The eight-day holiday is marked on the Hebrew calendar date of 25 Kislev. This year it is taking place 18-26 December, coinciding with Christmas. It is marked with the lighting of one candle on a 9-branch candelabrum, known as hanukkiah or a menorah; with the center shamash candle used to light the others.
By Erin Viner
Hanukah, also known as Chanukah or the Festival of Lights, commemorates the miracle performed by God in the recovery of Jerusalem and subsequent rededication of the Second Temple at the beginning of the Maccabean revolt against the Seleucid Empire in the 2nd century BC.
The ‘miracle of Hanukah’ relates to the cleansing of the Temple after it had been defiled by the Greek army, with only enough oil found to provide light for one night. According to the Talmud religious text, “yet a miracle was wrought therein, and they lit [the lamp] therewith for eight days. The following year these [days] were appointed a Festival with Hallel and thanksgiving” (Shabbat 21b). Hallel is the recitation of Psalms 113–118 on Jewish holidays as an act of praise and thanksgiving.
Modern traditions to mark the occasion include the spinning of dreidel tops, as well as the consumption of jelly doughnuts and potato pancakes, called sufganiot and latkes, respectively.
In a special video greeting to Jewish communities around the world wishing one and all a Happy Hanukah, Israeli President Isaac Herzog said, “as Jews around the world gather with family and friends this Hanukah in the warmth and light of togetherness, I’d like to share with you my warmest wishes, with all of you, from the President’s home in Jerusalem.”
Saying that the Hanukah story “is all about people leaning into their own truths, and inspiring each other to stay connected,” he emphasized, “Dear friends, this hour too brings with it its own challenges and its own calling. Within our Jewish family, we are all being asked to recall what keeps us whole and committed to our own common destiny. “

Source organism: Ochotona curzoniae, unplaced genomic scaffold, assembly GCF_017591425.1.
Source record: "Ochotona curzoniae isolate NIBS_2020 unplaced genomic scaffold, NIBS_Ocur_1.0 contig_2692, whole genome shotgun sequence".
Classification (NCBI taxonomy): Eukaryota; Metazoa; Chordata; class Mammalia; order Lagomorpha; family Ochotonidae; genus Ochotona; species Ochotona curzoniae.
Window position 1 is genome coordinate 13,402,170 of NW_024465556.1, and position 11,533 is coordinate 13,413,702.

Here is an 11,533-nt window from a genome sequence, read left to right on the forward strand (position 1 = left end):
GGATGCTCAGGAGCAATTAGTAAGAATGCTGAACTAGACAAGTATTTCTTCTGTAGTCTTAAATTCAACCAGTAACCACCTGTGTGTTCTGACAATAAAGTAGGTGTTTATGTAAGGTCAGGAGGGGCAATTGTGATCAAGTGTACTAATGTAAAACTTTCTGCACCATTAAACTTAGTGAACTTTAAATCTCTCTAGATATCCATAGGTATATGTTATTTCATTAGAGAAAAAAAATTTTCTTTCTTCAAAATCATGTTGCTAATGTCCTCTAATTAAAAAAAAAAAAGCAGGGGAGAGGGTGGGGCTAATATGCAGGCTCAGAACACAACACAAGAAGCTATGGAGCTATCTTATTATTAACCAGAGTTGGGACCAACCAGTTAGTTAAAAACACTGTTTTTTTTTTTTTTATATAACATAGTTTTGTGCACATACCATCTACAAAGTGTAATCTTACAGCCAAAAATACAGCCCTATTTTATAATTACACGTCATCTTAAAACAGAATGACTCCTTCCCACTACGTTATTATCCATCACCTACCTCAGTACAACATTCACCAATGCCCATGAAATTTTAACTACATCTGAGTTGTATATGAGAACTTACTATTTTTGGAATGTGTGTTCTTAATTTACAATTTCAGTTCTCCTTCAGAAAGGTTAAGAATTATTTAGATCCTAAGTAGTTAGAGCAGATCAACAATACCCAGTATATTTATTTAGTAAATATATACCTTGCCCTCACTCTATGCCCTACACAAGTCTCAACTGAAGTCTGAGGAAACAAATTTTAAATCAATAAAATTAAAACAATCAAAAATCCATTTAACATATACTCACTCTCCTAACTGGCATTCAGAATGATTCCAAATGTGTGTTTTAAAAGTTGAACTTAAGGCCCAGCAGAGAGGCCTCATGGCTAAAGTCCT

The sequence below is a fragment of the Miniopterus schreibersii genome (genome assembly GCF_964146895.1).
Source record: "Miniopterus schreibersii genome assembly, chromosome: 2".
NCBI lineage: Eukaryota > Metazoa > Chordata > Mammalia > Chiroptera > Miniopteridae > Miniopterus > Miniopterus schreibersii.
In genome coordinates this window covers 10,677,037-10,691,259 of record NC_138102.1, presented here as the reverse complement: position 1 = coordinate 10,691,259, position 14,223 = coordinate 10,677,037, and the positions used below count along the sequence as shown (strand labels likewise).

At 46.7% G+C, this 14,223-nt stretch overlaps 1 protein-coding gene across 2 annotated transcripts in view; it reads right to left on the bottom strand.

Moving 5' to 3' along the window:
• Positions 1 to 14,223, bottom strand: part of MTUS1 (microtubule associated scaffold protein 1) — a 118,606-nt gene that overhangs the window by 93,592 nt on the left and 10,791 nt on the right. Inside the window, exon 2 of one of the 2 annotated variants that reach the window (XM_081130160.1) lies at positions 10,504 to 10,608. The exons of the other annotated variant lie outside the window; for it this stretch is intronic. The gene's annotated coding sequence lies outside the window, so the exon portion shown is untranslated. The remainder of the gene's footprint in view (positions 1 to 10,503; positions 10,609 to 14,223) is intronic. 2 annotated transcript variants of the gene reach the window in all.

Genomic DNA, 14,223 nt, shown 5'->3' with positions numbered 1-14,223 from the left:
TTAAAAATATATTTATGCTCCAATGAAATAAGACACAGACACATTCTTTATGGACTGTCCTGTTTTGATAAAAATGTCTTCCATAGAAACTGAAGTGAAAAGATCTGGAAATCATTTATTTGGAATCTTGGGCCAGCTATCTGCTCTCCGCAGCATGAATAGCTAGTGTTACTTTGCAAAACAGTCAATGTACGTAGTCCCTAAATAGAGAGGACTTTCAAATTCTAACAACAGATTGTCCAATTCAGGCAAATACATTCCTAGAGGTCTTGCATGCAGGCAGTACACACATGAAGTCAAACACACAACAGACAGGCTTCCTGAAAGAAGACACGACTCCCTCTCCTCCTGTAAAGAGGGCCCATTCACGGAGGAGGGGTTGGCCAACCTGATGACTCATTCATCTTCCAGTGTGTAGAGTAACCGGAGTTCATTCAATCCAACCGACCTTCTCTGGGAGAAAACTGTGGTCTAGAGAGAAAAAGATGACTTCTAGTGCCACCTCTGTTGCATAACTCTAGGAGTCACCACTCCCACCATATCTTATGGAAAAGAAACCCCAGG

Turning to concern over the emergence of the most right-wing government in Israel under Prime Minister Designate Benjamin Netanyahu, the President observed, “”It’s no secret that the recent elections in Israel have left many Jews around the world asking real questions about belonging with our own collective. This is natural, and as Israel’s President, I welcome these earnest voices, which show just how much Israel means to all of us. I would like to remind us that reckoning with the tough questions has always been part of the Jewish story and the Jewish way.”
President Herzog reminded the public that, “Jewish tradition has always valued conversation, debate, because it allows us to learn from each other and work through the difficult questions, so that we can grow stronger, together. I believe that if we can put aside our reflexive reactions and show up with a willingness to honestly listen to each other, we will find that our many voices—both within Israel and between our Jewish communities—are our greatest strength.”
He then concluded his message, saying, “My dear friends, let us remember this Hanukah that our differences can make us actually stronger. On a menorah with eight candles, there is room for us all. I wish you all a beautiful, illuminating, warm, and joyful Hanukah. Chag Hanukah Sameach (Happy Hanukah Holiday!)”
That message was later echoed by Defense Minister Benny Gantz.
Speaking to over 100 reporters gathered at the opening gala night and Hanuka-lighting ceremony of the annual Jewish Media Summit in Jerusalem, Gantz said, “The ties that were forged between us over 3000 years ago, are stronger than any single leader, government, or event. It is the responsibility of both the government of Israel and Jewish leaders around the world to recognize and integrate all the streams of Judaism. Only united, can we ensure our continuity and our resilience in Israel and around world.”